Permaculture 101

Posted by Bryden / on 02/27/2011 / 1 Comment

Matt Whittley and his partner Julia donated their time and passion last Tuesday to share some of their knowledge about permaculture. They left a family business in Wasaga Beach to explore permaculture with the founder, Bill Mollison, in Tasmania, as well as Geoff Lawton. They are traveliong to Panama on Monday to pack up their things where they have been living and learning, and will travel up the coast of North America and eventually return here by July. They are seriously considering moving to Tasmania.

The following is a summary of the topics discussed and list some useful references.

I called this post Permaculture 101 because Matt and Julia tried to give a broad survey of the philosophical and practical aspects of permaculture in just 2 or 3 hours, which is a very tall order.

Matt started by talking about the type of plants that occur on different soil conditions and moving into the concept of the layering that occurs in natural forest ecosystems.

He then outlined some of the aspects of engineering food forests by planting what would become layers (root → ground cover → herbaceous shrubs → understorey → climbing storey → overstorey) all at the same time.

At the beginning, 90% of plants are support species (mostly legume) and 10% are production species, but those ratios are eventually reversed.

There was a lengthy discussion of water storage techniques, including the use of swales, following contours, and providing spillways for overflow. These techniques have been used successfully and inrensively in arid places including India and Jordan, as well as Bill Mollison's own home farm.

Some general planning principles were discussed whenb considering property features such as: all features should have multiple supportive functions (i.e. a driveway providesd access but is also useful to collect water and feed it into a top swale); 100 hours of thinking will yield 1 hour of meaningful work.

The most time was spent discussing soil and composting, in particular the Berkley Method which produces finished compost in 18 days. Beginning with  a minimum 1 square metre of organic material (maintaining a carbon:nitrogen ratio of 25:1 and adequate moisture determined by a hand squeeze test which should yield a few drops of water), tarp and turn after 4 days, then every 2 days with a long-handled pitchfork while adding material.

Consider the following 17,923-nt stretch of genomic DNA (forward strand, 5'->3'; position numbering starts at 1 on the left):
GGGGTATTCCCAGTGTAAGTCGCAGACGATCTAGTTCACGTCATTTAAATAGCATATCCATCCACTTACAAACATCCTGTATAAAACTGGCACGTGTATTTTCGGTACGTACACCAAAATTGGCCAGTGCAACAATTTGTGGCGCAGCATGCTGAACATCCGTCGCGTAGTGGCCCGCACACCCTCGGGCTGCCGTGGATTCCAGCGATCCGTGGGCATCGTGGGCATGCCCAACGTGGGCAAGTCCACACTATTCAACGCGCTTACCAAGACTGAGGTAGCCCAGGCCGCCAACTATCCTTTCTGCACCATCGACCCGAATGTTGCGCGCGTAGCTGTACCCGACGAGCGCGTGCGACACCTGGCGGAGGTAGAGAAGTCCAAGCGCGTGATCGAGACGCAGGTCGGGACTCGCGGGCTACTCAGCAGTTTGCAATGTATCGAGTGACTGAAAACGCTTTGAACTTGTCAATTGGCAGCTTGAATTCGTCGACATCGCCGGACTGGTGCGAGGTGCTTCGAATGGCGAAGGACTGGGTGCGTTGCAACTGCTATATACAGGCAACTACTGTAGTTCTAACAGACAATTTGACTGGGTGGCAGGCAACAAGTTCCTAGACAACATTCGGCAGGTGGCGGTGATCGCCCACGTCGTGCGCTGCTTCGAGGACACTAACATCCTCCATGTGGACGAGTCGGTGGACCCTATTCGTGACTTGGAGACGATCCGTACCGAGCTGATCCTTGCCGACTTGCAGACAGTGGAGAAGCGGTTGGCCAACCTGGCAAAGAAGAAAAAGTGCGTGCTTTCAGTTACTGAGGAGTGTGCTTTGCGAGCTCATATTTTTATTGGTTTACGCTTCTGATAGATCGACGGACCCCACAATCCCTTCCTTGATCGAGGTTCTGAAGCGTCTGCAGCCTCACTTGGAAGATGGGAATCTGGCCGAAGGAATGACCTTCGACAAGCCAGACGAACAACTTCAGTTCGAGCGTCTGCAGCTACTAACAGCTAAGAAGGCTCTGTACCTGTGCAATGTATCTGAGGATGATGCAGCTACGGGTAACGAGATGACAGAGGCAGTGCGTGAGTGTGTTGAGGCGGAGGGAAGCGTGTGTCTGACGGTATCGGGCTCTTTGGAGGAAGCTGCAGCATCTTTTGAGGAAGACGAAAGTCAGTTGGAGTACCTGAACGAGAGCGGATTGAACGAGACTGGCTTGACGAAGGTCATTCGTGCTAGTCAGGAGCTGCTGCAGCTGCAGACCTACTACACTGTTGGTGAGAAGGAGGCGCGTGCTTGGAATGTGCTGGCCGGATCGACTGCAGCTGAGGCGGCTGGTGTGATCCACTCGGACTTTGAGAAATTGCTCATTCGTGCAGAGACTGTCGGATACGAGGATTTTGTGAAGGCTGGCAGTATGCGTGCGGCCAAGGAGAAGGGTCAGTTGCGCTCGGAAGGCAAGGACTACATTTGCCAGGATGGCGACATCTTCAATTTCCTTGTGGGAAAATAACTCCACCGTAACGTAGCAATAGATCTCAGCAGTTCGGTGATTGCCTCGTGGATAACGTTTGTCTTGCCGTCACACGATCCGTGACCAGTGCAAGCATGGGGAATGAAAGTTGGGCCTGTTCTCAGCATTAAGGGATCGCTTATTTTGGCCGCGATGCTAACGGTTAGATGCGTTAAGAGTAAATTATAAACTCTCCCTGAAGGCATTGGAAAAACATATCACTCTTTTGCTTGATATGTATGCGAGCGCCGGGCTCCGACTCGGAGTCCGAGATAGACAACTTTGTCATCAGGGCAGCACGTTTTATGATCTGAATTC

The size of the pile should remain the same, a decreasing volume indicates a lack of N. The pile needs to be turned if it gets above 65-70 C. Matt Code suggested a temperature test of inserting a pitchfork into the centre of the pile and holding one of the tines. If you can barely hang on, the temperature is ideal, if you can't hang on it's time to turn. Avoid garlic, onion, and citrus because of their antimicrobial properties.

A method for maintaining a worm farm was discussed. An old bathtub with a drain or something similar is ideal. Fill with cow manure, introduce composting worms (red wigglers), cover with old carpet and/or corrugated tin, add veggie scraps. Collect worm juice from drain, dilute 20:1 in a watering can for the garden. Finished product is very fertile worm castings. To maintain the worm population, peel back the covering(s) and pile veggie scraps toward one end of tub, shovel out castings before reintroducing cow manure.

Google the Soil Food Web Institute for a description of an actively composted tea brewer that uses a compost tea bag supplemented with molasses, fish oil, etc., and a bubbler to blow (diffuse) microorganisms into water.

We also had a brief discussion about natural building including passive solar design, Earthships, and strawbale construction.

Resources: The Design Manual by Bill Mollison (

                 Geoff Lawton videos ( include water harvesting, intro to                permaculture, soils, and food forests)

                 Matt mentioned a nascent site of theirs (

                 Ecofilms has a video on aquaponics

                 Matt's email is and their website is


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  • Kimberly says:

    Awesome summary Bryden! Check out the FSG Blog Post with some pics and a traveller's twist!

    February 27, 2011 at 4:59 PM | Permalink


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